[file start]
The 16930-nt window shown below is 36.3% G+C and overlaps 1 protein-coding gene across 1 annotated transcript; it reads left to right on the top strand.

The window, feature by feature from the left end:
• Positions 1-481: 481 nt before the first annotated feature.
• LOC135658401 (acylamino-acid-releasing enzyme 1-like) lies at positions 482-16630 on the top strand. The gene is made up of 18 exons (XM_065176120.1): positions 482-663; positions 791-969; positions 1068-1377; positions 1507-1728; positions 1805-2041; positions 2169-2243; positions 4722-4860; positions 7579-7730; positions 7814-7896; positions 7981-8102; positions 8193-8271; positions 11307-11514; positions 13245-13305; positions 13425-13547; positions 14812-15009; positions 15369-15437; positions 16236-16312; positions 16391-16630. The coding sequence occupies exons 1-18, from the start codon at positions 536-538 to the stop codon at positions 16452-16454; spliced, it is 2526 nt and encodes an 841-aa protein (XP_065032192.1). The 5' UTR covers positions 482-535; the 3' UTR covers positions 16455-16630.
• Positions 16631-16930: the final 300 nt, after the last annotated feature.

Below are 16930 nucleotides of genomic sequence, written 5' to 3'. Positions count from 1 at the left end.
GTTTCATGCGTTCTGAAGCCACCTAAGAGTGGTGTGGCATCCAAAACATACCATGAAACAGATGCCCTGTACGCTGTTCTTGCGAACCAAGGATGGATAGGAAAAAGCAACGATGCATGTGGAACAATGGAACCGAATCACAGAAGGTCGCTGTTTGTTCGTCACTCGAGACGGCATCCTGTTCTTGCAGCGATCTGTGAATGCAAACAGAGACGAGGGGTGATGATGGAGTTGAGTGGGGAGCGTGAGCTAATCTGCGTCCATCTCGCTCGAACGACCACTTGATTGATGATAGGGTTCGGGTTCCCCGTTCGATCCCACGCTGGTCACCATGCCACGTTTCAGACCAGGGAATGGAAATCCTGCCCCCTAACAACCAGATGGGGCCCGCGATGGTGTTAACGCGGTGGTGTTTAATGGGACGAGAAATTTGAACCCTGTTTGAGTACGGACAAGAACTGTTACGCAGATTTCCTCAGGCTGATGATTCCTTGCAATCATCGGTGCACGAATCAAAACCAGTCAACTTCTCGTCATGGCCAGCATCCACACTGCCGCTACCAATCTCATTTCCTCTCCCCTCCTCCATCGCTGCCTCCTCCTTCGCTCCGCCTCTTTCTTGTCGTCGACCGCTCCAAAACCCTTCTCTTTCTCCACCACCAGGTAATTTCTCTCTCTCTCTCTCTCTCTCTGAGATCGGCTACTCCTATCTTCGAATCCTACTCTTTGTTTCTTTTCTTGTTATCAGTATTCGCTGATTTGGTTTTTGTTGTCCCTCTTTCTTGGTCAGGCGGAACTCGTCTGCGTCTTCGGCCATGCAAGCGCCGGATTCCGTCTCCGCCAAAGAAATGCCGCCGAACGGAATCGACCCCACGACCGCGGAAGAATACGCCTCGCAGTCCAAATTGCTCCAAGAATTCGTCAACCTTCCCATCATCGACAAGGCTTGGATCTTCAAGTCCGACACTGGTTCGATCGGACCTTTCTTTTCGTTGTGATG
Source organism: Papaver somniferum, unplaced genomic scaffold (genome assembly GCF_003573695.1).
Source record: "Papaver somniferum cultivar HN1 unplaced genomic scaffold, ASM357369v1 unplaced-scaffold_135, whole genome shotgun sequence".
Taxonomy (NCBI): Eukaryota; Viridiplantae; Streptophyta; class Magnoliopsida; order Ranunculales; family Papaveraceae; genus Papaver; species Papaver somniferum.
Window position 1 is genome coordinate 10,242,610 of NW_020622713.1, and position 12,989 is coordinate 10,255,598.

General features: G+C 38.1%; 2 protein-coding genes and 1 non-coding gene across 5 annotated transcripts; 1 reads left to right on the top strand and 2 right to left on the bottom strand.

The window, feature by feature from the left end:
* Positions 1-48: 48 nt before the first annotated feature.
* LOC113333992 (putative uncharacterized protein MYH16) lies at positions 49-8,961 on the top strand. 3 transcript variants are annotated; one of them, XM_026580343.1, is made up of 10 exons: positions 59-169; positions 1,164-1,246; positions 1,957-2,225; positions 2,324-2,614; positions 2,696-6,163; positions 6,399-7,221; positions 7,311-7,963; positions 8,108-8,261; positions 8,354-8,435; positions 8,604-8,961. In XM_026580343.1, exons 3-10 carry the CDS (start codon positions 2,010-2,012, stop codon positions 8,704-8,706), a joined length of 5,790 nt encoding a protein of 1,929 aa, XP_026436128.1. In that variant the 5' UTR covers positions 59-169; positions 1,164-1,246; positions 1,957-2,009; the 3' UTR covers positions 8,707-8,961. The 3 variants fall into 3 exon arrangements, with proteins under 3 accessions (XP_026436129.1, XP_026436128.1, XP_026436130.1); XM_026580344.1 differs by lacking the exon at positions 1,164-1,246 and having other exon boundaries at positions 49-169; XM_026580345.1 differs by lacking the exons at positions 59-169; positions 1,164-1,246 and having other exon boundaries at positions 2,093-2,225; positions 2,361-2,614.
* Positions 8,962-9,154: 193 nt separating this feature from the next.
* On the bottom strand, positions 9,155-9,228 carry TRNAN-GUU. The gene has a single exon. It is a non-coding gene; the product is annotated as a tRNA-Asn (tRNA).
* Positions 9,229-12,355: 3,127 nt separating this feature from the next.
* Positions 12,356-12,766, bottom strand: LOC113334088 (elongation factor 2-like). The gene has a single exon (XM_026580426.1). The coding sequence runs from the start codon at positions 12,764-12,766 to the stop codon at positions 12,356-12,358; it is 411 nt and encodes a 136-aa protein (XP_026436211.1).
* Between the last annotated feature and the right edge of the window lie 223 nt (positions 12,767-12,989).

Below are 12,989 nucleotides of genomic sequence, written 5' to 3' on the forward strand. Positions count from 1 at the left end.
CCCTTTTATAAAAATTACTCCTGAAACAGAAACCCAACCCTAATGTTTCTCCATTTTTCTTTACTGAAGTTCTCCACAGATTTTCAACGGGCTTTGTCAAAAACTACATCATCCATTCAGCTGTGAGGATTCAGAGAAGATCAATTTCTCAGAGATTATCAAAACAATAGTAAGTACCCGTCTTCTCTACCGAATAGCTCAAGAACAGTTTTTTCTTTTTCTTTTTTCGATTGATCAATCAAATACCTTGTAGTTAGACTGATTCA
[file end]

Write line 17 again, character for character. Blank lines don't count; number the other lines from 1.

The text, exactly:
* On the bottom strand, positions 9,155-9,228 carry TRNAN-GUU. The gene has a single exon. It is a non-coding gene; the product is annotated as a tRNA-Asn (tRNA).